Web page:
Intel makes money, the rest should follow

By Incorrect Author 14 October 2009

For years, Intel was, and still is, a bellwether company: As the US economy goes down, demand for computers goes down and Intel loses money. And as the cycle comes back up, so does the demand for computers, which still mostly run on Intel chips. So, when Intel came up with its quarterly results on Tuesday, many were cheering. As the world’s largest maker of computer chips, Intel is considered an indicator for the wider industry. So the fact that the company’s latest revenue and profit numbers handily beat expectations is a very good sign indeed. Posting third-quarter results, Intel (INTC) said it earned 35 cents a share on revenue of $9.39 billion. That’s not quite what the company reported during the same period last year, when it saw earnings of 35 cents a share on revenue of $10.2 billion. Even better, the company bumped up its fourth-quarter guidance from sales of $9.7 billion to sales $10.6 billion, while consensus estimates have been calling for sales of $9.5 billion.Perhaps the turnaround CEO Paul Otellini has been trumpeting for the last half year is not as far off. Now we wait for the rest of economy.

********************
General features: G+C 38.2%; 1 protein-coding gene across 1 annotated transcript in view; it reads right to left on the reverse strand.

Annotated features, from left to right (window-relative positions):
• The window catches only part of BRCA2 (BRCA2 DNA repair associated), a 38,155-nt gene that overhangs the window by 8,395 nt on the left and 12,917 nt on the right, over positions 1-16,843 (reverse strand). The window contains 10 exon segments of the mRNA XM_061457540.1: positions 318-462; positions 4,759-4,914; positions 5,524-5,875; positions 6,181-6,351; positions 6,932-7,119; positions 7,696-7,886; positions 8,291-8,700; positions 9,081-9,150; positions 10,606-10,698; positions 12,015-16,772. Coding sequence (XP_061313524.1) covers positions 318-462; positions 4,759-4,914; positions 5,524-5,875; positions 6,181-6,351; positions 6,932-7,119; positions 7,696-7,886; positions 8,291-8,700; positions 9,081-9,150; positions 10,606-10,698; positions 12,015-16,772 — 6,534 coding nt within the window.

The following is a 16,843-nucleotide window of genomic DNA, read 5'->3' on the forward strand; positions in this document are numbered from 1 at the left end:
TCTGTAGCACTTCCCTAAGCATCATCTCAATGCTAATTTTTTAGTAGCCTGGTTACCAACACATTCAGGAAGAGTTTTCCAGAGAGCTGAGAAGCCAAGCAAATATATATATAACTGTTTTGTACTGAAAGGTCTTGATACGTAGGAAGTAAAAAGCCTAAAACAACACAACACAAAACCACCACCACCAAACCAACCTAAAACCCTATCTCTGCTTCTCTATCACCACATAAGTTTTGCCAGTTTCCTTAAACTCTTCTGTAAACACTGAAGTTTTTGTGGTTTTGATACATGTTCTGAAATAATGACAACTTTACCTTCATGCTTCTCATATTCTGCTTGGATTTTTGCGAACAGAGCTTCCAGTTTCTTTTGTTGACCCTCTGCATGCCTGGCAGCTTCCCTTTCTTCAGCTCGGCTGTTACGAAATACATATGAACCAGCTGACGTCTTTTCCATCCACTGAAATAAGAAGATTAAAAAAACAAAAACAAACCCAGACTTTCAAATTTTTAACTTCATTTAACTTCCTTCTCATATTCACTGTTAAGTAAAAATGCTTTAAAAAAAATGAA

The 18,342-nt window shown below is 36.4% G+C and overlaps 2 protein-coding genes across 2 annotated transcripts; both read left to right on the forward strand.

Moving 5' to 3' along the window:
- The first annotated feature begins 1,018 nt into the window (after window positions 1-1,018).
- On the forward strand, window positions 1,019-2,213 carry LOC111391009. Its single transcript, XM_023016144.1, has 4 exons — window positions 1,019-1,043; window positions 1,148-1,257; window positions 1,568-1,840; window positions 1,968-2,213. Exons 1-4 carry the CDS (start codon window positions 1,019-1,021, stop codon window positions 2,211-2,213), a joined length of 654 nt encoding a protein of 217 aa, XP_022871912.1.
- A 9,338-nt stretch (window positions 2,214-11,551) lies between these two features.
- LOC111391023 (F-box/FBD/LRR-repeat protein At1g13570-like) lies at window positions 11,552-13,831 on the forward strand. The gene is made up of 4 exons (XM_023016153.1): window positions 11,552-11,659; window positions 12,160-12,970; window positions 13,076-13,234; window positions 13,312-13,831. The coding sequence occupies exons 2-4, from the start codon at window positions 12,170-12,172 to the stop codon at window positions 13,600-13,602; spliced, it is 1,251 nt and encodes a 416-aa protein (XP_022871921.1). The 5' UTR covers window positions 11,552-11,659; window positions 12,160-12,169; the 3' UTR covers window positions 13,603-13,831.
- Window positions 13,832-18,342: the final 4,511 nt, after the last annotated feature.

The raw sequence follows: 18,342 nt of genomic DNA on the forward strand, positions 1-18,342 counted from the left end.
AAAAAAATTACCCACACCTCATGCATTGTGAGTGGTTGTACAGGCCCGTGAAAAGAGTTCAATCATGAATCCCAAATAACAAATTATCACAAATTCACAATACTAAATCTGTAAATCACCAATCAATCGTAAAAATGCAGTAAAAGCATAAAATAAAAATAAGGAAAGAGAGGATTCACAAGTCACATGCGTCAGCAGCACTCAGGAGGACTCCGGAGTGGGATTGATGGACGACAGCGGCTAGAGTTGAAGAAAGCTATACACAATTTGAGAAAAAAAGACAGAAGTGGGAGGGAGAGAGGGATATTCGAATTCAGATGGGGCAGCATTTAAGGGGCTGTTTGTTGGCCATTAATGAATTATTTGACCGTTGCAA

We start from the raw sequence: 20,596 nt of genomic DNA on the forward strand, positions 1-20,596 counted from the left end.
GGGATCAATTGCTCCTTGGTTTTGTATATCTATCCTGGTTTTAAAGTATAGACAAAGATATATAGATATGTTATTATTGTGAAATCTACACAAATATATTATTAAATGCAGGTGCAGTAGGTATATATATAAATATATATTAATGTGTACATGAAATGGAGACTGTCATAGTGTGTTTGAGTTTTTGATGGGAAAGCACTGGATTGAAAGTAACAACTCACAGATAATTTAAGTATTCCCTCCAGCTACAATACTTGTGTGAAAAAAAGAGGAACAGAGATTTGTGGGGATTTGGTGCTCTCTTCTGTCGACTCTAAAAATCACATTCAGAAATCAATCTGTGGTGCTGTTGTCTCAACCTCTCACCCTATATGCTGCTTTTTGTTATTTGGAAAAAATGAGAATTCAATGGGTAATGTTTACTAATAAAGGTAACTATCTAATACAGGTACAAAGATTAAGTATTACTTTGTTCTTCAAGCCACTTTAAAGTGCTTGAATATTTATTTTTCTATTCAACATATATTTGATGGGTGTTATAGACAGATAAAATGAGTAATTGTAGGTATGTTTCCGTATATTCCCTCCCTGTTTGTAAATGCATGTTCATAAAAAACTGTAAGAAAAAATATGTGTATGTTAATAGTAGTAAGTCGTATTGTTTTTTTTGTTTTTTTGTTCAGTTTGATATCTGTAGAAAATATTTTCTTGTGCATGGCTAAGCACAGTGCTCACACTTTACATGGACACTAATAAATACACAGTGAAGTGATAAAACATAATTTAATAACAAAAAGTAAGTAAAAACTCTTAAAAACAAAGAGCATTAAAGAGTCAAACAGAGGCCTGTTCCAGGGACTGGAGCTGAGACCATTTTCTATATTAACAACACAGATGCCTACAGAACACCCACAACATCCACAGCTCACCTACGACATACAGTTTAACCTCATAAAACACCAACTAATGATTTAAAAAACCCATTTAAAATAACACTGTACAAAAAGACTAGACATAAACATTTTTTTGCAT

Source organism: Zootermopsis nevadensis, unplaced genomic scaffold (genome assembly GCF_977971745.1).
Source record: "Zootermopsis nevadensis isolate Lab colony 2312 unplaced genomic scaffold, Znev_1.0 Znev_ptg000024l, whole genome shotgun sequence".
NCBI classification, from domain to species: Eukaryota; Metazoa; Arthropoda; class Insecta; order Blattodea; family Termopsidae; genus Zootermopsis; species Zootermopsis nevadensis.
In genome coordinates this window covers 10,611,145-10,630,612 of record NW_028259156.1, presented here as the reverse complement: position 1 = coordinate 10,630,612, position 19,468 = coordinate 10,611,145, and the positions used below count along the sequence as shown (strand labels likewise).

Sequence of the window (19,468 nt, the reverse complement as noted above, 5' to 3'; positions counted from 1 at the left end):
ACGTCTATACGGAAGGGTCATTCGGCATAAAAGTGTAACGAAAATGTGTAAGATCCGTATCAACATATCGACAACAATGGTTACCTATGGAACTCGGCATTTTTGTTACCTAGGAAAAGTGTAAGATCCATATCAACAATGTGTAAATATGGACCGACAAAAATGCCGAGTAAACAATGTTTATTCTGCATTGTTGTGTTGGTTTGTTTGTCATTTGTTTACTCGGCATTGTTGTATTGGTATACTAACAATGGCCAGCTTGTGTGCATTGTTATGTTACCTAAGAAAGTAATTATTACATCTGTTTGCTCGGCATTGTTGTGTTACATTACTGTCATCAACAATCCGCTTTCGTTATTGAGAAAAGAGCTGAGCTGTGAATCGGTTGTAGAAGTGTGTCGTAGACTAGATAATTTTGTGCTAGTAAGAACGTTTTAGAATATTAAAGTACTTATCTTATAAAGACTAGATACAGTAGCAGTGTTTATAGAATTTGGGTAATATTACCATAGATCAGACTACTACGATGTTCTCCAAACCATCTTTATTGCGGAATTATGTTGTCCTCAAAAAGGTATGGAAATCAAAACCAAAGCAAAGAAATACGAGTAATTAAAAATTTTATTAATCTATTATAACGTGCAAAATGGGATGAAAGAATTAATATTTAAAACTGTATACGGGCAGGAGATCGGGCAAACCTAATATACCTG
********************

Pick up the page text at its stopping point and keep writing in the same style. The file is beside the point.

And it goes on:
The Trojan Horse that wheeled R600m out of state-owned entities

By Susan Comrie for amaBhungane

Some firing squads are all issued with blank cartridges with the exception of one person. This helps alleviate personal responsibility for the execution squad.